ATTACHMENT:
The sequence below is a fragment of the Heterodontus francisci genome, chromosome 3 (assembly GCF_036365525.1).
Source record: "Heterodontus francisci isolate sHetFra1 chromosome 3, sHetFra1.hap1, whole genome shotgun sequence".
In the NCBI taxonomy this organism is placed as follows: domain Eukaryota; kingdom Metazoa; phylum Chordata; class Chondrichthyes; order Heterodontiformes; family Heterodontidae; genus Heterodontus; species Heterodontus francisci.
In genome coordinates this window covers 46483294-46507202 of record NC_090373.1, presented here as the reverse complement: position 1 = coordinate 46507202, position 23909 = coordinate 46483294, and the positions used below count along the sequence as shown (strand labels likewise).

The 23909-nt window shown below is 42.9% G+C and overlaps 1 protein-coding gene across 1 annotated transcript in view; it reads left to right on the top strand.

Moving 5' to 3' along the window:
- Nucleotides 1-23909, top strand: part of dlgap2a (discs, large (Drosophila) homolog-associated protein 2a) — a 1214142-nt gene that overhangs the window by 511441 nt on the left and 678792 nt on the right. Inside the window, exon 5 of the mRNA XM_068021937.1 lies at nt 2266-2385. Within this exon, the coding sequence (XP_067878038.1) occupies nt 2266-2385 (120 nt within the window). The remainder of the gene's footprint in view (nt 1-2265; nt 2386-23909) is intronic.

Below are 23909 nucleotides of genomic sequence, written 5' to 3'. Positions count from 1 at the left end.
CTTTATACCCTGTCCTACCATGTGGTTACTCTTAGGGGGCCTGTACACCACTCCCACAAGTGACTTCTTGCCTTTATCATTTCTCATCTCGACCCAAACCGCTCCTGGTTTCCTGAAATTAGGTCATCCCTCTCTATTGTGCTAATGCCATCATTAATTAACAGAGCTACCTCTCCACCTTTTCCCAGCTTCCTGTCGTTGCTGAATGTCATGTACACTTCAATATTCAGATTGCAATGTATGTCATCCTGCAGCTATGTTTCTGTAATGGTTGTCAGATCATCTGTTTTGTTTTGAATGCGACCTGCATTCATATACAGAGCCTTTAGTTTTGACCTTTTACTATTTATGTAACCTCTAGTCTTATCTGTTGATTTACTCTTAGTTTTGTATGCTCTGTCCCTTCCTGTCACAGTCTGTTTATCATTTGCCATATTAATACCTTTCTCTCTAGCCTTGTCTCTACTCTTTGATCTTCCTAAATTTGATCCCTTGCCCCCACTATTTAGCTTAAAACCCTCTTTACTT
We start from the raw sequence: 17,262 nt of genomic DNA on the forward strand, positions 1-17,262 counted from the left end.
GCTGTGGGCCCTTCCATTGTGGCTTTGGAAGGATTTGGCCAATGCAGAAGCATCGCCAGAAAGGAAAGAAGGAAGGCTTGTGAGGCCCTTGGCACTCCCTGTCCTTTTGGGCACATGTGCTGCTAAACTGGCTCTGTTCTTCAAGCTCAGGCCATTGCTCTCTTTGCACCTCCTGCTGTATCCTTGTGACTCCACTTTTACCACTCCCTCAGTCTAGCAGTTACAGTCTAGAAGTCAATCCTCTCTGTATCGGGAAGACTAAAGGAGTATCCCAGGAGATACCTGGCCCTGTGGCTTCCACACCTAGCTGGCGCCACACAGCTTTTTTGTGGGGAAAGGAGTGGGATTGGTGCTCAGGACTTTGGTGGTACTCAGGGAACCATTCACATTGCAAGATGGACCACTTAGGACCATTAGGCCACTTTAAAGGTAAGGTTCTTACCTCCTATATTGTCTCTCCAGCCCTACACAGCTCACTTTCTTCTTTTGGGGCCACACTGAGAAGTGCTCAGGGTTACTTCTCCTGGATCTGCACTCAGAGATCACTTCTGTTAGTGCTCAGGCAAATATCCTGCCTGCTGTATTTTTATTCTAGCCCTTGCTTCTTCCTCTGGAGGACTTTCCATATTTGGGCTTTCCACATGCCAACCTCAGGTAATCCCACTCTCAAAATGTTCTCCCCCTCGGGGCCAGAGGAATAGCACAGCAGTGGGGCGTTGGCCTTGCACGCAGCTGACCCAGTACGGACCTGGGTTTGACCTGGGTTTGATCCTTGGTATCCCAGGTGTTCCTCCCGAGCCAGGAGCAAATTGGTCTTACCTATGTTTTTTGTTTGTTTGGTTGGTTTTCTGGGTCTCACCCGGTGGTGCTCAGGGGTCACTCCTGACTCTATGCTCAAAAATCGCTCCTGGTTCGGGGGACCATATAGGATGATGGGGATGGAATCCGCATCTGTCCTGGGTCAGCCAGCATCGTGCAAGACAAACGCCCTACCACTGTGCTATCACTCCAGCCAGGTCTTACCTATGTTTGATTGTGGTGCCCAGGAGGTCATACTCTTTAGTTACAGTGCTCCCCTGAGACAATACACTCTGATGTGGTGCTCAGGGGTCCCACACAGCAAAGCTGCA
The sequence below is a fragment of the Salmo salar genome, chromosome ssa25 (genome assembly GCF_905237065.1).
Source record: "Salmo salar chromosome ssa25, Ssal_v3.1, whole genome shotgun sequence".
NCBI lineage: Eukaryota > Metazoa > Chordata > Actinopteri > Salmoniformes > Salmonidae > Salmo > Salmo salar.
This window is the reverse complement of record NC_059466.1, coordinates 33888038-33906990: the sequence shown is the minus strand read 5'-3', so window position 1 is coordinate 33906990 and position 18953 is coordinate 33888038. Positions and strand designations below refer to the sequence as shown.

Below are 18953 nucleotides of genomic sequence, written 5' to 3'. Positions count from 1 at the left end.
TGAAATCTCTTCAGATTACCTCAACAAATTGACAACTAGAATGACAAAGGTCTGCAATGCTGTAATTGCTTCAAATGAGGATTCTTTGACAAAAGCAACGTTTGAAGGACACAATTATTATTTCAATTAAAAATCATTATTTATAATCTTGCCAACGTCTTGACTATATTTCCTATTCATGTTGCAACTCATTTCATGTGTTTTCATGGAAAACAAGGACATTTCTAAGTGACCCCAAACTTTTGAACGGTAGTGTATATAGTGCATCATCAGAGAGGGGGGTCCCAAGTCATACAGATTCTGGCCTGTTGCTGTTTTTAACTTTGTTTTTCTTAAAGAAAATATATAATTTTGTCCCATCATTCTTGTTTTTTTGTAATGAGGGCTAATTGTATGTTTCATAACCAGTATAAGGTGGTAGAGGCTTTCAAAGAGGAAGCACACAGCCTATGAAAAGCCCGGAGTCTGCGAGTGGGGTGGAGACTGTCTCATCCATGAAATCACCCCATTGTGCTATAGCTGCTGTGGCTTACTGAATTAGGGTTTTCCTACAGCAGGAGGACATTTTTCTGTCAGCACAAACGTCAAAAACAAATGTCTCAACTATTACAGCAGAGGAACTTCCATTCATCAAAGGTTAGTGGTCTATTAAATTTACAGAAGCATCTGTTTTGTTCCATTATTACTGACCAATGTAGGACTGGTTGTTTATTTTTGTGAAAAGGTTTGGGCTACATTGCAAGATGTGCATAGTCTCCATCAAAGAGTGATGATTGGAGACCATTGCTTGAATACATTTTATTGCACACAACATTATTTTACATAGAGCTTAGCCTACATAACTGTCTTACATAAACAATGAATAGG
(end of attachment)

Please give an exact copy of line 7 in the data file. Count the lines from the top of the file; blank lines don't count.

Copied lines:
- Nucleotides 1-23909, top strand: part of dlgap2a (discs, large (Drosophila) homolog-associated protein 2a) — a 1214142-nt gene that overhangs the window by 511441 nt on the left and 678792 nt on the right. Inside the window, exon 5 of the mRNA XM_068021937.1 lies at nt 2266-2385. Within this exon, the coding sequence (XP_067878038.1) occupies nt 2266-2385 (120 nt within the window). The remainder of the gene's footprint in view (nt 1-2265; nt 2386-23909) is intronic.